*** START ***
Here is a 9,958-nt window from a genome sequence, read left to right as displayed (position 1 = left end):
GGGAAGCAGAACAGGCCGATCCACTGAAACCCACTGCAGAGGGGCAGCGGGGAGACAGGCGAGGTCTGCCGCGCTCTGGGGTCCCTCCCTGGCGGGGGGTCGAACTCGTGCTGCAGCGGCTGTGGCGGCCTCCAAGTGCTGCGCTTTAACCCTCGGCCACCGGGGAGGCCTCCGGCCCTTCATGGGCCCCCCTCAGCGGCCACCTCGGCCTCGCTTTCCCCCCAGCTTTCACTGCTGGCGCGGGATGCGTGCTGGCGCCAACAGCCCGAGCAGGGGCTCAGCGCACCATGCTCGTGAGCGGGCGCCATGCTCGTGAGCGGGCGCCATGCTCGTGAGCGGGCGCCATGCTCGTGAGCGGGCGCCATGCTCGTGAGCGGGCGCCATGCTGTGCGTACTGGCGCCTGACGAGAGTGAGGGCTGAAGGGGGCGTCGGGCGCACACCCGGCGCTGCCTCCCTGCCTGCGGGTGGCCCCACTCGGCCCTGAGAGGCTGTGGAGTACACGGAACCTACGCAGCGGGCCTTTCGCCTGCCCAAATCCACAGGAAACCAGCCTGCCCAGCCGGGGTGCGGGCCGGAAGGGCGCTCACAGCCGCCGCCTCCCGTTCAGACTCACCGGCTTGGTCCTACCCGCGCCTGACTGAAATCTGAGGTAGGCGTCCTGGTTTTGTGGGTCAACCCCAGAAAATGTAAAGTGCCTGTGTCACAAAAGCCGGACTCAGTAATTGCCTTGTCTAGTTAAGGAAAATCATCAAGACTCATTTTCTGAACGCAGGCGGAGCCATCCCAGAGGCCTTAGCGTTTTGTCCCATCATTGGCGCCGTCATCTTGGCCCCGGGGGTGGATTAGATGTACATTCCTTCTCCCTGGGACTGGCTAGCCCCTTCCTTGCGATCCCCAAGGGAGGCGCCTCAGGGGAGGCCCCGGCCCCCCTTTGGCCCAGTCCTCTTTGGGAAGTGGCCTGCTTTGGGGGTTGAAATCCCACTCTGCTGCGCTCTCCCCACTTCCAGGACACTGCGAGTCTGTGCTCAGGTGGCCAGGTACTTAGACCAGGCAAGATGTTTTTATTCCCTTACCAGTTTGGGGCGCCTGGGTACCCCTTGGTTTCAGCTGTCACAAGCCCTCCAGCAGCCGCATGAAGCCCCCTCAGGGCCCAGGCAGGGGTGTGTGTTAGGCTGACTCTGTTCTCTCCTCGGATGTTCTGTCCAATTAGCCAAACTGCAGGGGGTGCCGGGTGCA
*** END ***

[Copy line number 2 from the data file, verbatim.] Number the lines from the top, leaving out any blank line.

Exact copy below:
GGGAAGCAGAACAGGCCGATCCACTGAAACCCACTGCAGAGGGGCAGCGGGGAGACAGGCGAGGTCTGCCGCGCTCTGGGGTCCCTCCCTGGCGGGGGGTCGAACTCGTGCTGCAGCGGCTGTGGCGGCCTCCAAGTGCTGCGCTTTAACCCTCGGCCACCGGGGAGGCCTCCGGCCCTTCATGGGCCCCCCTCAGCGGCCACCTCGGCCTCGCTTTCCCCCCAGCTTTCACTGCTGGCGCGGGATGCGTGCTGGCGCCAACAGCCCGAGCAGGGGCTCAGCGCACCATGCTCGTGAGCGGGCGCCATGCTCGTGAGCGGGCGCCATGCTCGTGAGCGGGCGCCATGCTCGTGAGCGGGCGCCATGCTCGTGAGCGGGCGCCATGCTGTGCGTACTGGCGCCTGACGAGAGTGAGGGCTGAAGGGGGCGTCGGGCGCACACCCGGCGCTGCCTCCCTGCCTGCGGGTGGCCCCACTCGGCCCTGAGAGGCTGTGGAGTACACGGAACCTACGCAGCGGGCCTTTCGCCTGCCCAAATCCACAGGAAACCAGCCTGCCCAGCCGGGGTGCGGGCCGGAAGGGCGCTCACAGCCGCCGCCTCCCGTTCAGACTCACCGGCTTGGTCCTACCCGCGCCTGACTGAAATCTGAGGTAGGCGTCCTGGTTTTGTGGGTCAACCCCAGAAAATGTAAAGTGCCTGTGTCACAAAAGCCGGACTCAGTAATTGCCTTGTCTAGTTAAGGAAAATCATCAAGACTCATTTTCTGAACGCAGGCGGAGCCATCCCAGAGGCCTTAGCGTTTTGTCCCATCATTGGCGCCGTCATCTTGGCCCCGGGGGTGGATTAGATGTACATTCCTTCTCCCTGGGACTGGCTAGCCCCTTCCTTGCGATCCCCAAGGGAGGCGCCTCAGGGGAGGCCCCGGCCCCCCTTTGGCCCAGTCCTCTTTGGGAAGTGGCCTGCTTTGGGGGTTGAAATCCCACTCTGCTGCGCTCTCCCCACTTCCAGGACACTGCGAGTCTGTGCTCAGGTGGCCAGGTACTTAGACCAGGCAAGATGTTTTTATTCCCTTACCAGTTTGGGGCGCCTGGGTACCCCTTGGTTTCAGCTGTCACAAGCCCTCCAGCAGCCGCATGAAGCCCCCTCAGGGCCCAGGCAGGGGTGTGTGTTAGGCTGACTCTGTTCTCTCCTCGGATGTTCTGTCCAATTAGCCAAACTGCAGGGGGTGCCGGGTGCA